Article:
Let’s get to the Philadelphia Eagles links ...
A.J. Green to the Cardinals? Matt Ryan’s altered Falcons deal? The worst offseason moves for all 32 NFL teams - The Athletic
The Eagles signed three players during the opening week of free agency. Andrew Adams is a depth safety/special teamer who joined on the cheap. OK. Anthony Harris is a starting-caliber player at a major position of need who also has familiarity with the new defensive staff. Great. But Joe Flacco? Why? Sure, the Eagles need a backup for Jalen Hurts, but based on Flacco’s level of play since Lamar Jackson took his job, there’s little difference between him and the other veteran backups who were still on the market weeks later. Heck, even Nick Mullens, whom the Eagles signed in late June, would have been a fine No. 2 for a team that should only be concerned with the long term. Flacco’s skill set is so contrary to Hurts’, which makes the eagerness to sign him all the more confusing. — Bo Wulf. [BLG Note: The Athletic previously wrote about the Eagles’ best offseason move.]
Roob’s Observations: Is there hope for Arcega-Whiteside? - NBCSP
5. I have a feeling Andre Dillard will either win the left tackle job or won’t be here. If Dillard plays well this summer – but not well enough to beat out Jordan Mailata – I’d expect him to have some value on the trade market. And I just don’t see the value of having a backup offensive lineman who can only play one position. If the Eagles feel like Jack Driscoll can give an honest effort at left tackle, why keep Dillard? Driscoll can play guard and tackle and that versatility is what you want in a backup. Bad look trading a 25-year-old 1st-round pick from just two years ago, but if you’re really trying to put together the best 53-man roster, I’m not sure it makes sense to keep him.
A step back for the Packers? Improvement for the Falcons? Barnwell’s six against-the-grain NFL predictions for 2021 - ESPN
The Eagles were counting on their five starters (and then Peters after he was signed) to take the majority of the snaps up front. Instead, they got 16 mostly healthy games from Kelce and about 13 complete games from the other five combined. Other teams dealt with serious offensive line injuries, including Philly’s archrivals in Dallas, but this is about as bad as it gets for a team in a single season. On the whole, the Eagles were the second-most injured team in the league, according to Football Outsiders’ Adjusted Games Lost metric. What happens next is up in the air, but my suspicion is that the Eagles won’t be as injured in 2021, particularly along the offensive line. Many of the players jettisoned were perennially dealing with injury problems and/or at the tail end of their careers. Some of the players left have injury histories, too, but Philadelphia has a much better shot of fielding an above-average offensive line in 2021. Given that it ranked toward the bottom of the NFL in Adjusted Sack Rate (31st), a healthier line could do wonders for Jalen Hurts’ efficiency as a passer in Year 2.
Eagles player review: Josiah Scott edition - PhillyVoice
Scott is obviously a player the Eagles liked in the 2020 draft, because they wouldn’t have traded a sixth-round pick for him based solely on his limited 2020 tape. If we’re assuming that Maddox is going to be the Eagles’ starting slot corner in 2021, Scott will very likely back him up. If Maddox somehow ends up at safety or back on the outside due to other injuries in the defensive backfield, Scott may not need an injury specifically to Maddox to see the field.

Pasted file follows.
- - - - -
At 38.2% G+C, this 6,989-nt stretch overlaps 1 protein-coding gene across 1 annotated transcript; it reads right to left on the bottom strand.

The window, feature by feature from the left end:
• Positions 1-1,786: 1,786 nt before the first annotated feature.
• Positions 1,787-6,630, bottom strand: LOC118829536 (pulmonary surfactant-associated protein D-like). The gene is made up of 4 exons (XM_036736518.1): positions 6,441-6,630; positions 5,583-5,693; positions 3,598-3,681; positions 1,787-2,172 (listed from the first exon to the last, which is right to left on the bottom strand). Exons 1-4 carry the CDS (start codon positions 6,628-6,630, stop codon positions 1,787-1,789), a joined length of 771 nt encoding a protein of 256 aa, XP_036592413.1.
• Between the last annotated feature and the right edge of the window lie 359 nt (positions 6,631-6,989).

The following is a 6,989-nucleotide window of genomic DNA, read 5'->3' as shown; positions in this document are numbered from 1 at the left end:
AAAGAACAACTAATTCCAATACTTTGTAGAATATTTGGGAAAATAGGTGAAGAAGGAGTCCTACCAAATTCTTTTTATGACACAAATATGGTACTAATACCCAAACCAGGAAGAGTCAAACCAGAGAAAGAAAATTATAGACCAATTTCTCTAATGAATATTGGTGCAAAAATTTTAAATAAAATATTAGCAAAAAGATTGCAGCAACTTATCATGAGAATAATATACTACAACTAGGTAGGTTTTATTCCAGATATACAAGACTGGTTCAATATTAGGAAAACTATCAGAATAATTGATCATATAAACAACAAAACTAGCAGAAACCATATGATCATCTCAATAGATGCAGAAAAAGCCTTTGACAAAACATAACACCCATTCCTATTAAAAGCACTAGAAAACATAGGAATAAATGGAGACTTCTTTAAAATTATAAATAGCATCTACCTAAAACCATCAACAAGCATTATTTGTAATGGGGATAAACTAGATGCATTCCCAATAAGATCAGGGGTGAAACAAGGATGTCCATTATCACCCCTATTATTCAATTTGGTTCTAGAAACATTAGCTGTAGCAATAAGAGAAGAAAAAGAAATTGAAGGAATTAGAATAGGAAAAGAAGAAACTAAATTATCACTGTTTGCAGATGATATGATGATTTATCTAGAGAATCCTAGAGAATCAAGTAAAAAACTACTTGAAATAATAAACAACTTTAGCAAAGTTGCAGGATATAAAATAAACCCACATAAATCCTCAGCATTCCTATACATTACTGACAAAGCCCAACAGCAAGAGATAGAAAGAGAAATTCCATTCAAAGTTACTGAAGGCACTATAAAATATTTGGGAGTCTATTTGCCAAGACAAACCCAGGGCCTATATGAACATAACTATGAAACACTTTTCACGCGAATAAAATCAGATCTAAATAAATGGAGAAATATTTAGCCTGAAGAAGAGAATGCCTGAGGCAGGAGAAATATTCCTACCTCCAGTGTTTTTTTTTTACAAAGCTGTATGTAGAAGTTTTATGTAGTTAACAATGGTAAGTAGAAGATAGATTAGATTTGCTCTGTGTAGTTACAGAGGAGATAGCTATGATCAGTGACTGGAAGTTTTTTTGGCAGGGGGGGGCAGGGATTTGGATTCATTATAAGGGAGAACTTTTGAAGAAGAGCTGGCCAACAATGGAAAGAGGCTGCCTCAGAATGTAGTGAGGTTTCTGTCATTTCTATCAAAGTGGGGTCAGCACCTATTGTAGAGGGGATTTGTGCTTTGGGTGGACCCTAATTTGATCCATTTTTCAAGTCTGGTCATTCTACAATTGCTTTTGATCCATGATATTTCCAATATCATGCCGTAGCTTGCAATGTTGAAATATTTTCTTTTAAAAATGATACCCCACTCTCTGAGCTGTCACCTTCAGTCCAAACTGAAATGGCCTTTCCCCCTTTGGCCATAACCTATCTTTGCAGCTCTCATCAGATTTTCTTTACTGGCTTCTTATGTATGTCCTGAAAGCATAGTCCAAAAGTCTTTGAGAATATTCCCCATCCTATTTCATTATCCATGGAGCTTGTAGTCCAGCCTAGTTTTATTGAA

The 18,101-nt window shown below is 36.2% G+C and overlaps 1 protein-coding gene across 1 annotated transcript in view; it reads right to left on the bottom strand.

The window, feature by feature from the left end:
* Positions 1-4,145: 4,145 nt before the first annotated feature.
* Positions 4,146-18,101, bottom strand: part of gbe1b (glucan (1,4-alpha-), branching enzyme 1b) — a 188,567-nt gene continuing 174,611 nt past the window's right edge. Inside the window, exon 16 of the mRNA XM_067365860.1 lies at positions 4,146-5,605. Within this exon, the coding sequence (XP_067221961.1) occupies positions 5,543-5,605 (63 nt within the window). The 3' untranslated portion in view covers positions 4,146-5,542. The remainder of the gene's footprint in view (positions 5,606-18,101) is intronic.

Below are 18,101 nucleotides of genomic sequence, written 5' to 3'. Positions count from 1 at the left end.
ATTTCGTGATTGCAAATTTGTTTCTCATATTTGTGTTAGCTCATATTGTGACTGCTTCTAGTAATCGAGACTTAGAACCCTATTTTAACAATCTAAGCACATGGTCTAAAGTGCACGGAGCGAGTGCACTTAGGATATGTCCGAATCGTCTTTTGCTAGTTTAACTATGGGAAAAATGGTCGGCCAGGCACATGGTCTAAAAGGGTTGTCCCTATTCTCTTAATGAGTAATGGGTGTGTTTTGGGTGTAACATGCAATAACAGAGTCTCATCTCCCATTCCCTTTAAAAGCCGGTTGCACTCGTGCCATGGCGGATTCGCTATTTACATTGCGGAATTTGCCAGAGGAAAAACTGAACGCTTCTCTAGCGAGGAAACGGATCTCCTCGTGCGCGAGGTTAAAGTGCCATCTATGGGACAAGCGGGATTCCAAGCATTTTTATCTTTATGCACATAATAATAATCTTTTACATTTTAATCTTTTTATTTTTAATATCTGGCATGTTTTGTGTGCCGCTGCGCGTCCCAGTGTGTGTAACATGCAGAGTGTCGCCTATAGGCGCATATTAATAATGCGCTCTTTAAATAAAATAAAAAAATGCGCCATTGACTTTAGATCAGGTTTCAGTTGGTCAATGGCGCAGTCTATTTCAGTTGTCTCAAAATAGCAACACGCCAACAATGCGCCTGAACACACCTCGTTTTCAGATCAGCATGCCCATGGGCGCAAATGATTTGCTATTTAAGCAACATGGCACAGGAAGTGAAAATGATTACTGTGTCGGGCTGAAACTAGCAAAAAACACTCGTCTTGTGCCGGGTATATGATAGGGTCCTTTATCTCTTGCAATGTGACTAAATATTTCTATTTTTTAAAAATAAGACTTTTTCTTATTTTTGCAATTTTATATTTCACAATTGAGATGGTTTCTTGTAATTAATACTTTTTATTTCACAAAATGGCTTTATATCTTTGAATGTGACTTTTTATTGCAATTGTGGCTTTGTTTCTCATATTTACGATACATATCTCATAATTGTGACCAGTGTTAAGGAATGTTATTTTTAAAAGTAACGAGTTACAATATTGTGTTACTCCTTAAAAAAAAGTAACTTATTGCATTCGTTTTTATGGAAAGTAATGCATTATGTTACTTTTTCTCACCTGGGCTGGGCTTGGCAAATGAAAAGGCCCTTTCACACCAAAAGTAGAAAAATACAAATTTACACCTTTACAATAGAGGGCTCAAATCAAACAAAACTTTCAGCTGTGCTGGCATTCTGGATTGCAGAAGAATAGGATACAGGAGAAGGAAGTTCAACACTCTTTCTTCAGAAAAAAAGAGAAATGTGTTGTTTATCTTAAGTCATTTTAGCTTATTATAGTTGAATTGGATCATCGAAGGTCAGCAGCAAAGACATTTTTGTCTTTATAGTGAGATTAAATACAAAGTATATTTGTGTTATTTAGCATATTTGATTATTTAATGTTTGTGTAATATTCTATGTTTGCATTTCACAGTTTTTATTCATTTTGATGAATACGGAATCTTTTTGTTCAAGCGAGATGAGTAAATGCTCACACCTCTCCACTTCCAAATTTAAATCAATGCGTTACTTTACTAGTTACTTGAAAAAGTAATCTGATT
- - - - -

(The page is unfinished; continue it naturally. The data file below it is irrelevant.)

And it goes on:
Giants 2021 roster profile: QB Clayton Thorson - Big Blue View
The Giants have Daniel Jones and Mike Glennon as the top two quarterbacks. It’s hard to see Thorson as more than what he was for the Giants a year ago — a practice squad emergency third quarterback. Pre-draft scouting reports indicated Thorson’s ceiling was likely as a backup quarterback. That seems to be playing out.
Six contract-year Cowboys who can cash in by having a big season in 2021 - Blogging The Boys
The bad news for Gallup is that he is pretty clearly WR3 for the Cowboys. The good news is that the two receivers ahead of him are Amari Cooper and CeeDee Lamb, who are one of the best one-two punches in the entire league. He had an 1,100-yard season in 2019, and still managed 843 last year with Cooper and Lamb eating up catches and a motley crew of quarterbacks throwing passes for the last three-quarters of the year. Many teams will rightly see Gallup as an upgrade at WR2, and someone will probably think he has WR1 potential. It is highly unlikely he remains in Dallas, but that shiny new contract will at least make him feel better. That could also be good news for either Cedrick Wilson or Noah Brown, or possibly both. Neither should get an eye-popping new deal, but if Gallup does move on, the team will want some experience behind Cooper and Lamb. It could mean a nice offer, just not one big enough to make this list.
Dyami Brown is going to be better than you think - Hogs Haven
I really liked the choice to take Dyami Brown in the third round of the 2021 draft. Before the draft, I was thinking he was probably a second round talent, but, more importantly, that his skill set was a great fit for Washington’s receiving needs. He’s a fast, deep threat capable of lining up outside opposite Terry McLaurin to help open up the field. “Steal of the draft” was a common refrain, from a variety of sources, regarding Brown’s selection in the days after the draft. But, as the post-draft hangover wore off, attention turned to other players and other topics. In the past week or so, however, I’ve begun to get excited about Brown’s potential again.
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